George Gifford and the Reformation of the Common Sort: Puritan Priorities in Elizabethan Religious Life
Lane, Calvin, Anglican and Episcopal History
TIMOTHY SCOTT MCGINNIS. George Gifford and the Reformation of the Common Sort: Puritan Priorities in Elizabethan Religious Life. Sixteenth Century Essays and Studies. Kirksville, Missouri: Truman State University Press, 2004. Pp. xiii +191, illus., maps, bibliography, index. $49.95.
Timothy Scott McGinnis has written a readable and thoroughly consuming portrait of both a concerned pastor, George Gifford (1548-1600), and indeed the whole sweep of the religious situation in England in the second half of the sixteenth century. Gifford, a vicar in Elizabethan Essex, was primarily concerned with care for the "common sort," the average English Christian who had been, according to the "godly" minister, pastorally neglected by the established Church of England. McGinnis, a professor of religious studies at Samford University, covers the writings of this relatively prolific author in their pastoral context and observes that Gifford, through these tracts and polemics, revealed his assessment of the spiritual needs of the people of England. Gifford additionally discloses his thoughts of himself and ministers like him and his sense of a pragmatic way forward inside a church-an institution-still in need of reformation.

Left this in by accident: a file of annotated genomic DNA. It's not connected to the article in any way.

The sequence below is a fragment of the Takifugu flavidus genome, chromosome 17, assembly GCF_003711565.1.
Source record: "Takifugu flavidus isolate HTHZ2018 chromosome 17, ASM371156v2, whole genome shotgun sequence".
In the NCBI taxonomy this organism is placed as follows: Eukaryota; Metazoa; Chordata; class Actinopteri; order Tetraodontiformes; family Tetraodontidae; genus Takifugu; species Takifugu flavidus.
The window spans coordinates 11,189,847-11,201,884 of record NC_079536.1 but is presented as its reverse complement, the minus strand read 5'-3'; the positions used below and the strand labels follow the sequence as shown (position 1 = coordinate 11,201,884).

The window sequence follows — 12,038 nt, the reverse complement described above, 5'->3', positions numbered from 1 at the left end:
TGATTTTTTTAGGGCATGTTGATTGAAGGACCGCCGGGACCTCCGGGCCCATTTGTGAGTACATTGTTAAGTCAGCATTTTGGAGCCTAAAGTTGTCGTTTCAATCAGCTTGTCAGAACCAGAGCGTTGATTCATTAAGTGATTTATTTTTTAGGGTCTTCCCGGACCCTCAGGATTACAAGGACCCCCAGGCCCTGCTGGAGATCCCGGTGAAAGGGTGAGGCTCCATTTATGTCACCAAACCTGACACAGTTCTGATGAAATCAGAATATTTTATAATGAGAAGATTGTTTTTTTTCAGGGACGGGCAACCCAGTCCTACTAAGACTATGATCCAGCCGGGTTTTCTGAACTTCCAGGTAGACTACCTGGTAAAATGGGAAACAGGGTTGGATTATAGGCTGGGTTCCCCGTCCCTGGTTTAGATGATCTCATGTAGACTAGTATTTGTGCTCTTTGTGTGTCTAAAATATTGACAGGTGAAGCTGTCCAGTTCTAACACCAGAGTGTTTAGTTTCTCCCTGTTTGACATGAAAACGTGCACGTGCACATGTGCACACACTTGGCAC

McGinnis writes as a revisionist scholar: he is uncomfortable with generalized labels as well as with reductionist scholarship that tends to write Puritans off as essentially linked with socio-economic control. At the same time, however, the author shows how opposition and support for Gifford's program of "practical divinity," an idiom shared by many advanced Calvinists, cut across class divisions. Moreover, McGinnis wishes his readers not to mistake Gifford's work as total rebellion against the established church; the minister was keen to work with what he had-or rather, in what he had. As McGinnis describes in later chapters, Gifford is thoroughly opposed to separation. The pastor's diagnosis was that the common people were nostalgic and had a works-based sense of salvation. In his most well-known text, Contrie Divinitie, Gifford used the idea of the "common sort" to create the character of "Atheos," a man effectively without religion because of his passive acceptance of authority and tradition. This evocative character is Gifford's vehicle for expressing his call for more godly clergy to correct the problem of atheism (in Gifford's sense of the word). Atheos is, effectively, an indictment of English clergy who had let unimaginable opportunities slip through their fingers.
In his second chapter, McGinnis provides a helpful and grounded biography of his subject. Cambridge-educated Gifford served his Essex parish until Archbishop John Witgift's subscription campaign of 1583-84: Gifford could not positively affirm the Book of Common Prayer. McGinnis explains that although Gifford may have served some jail-time, he found his way back into the establishment's good graces. …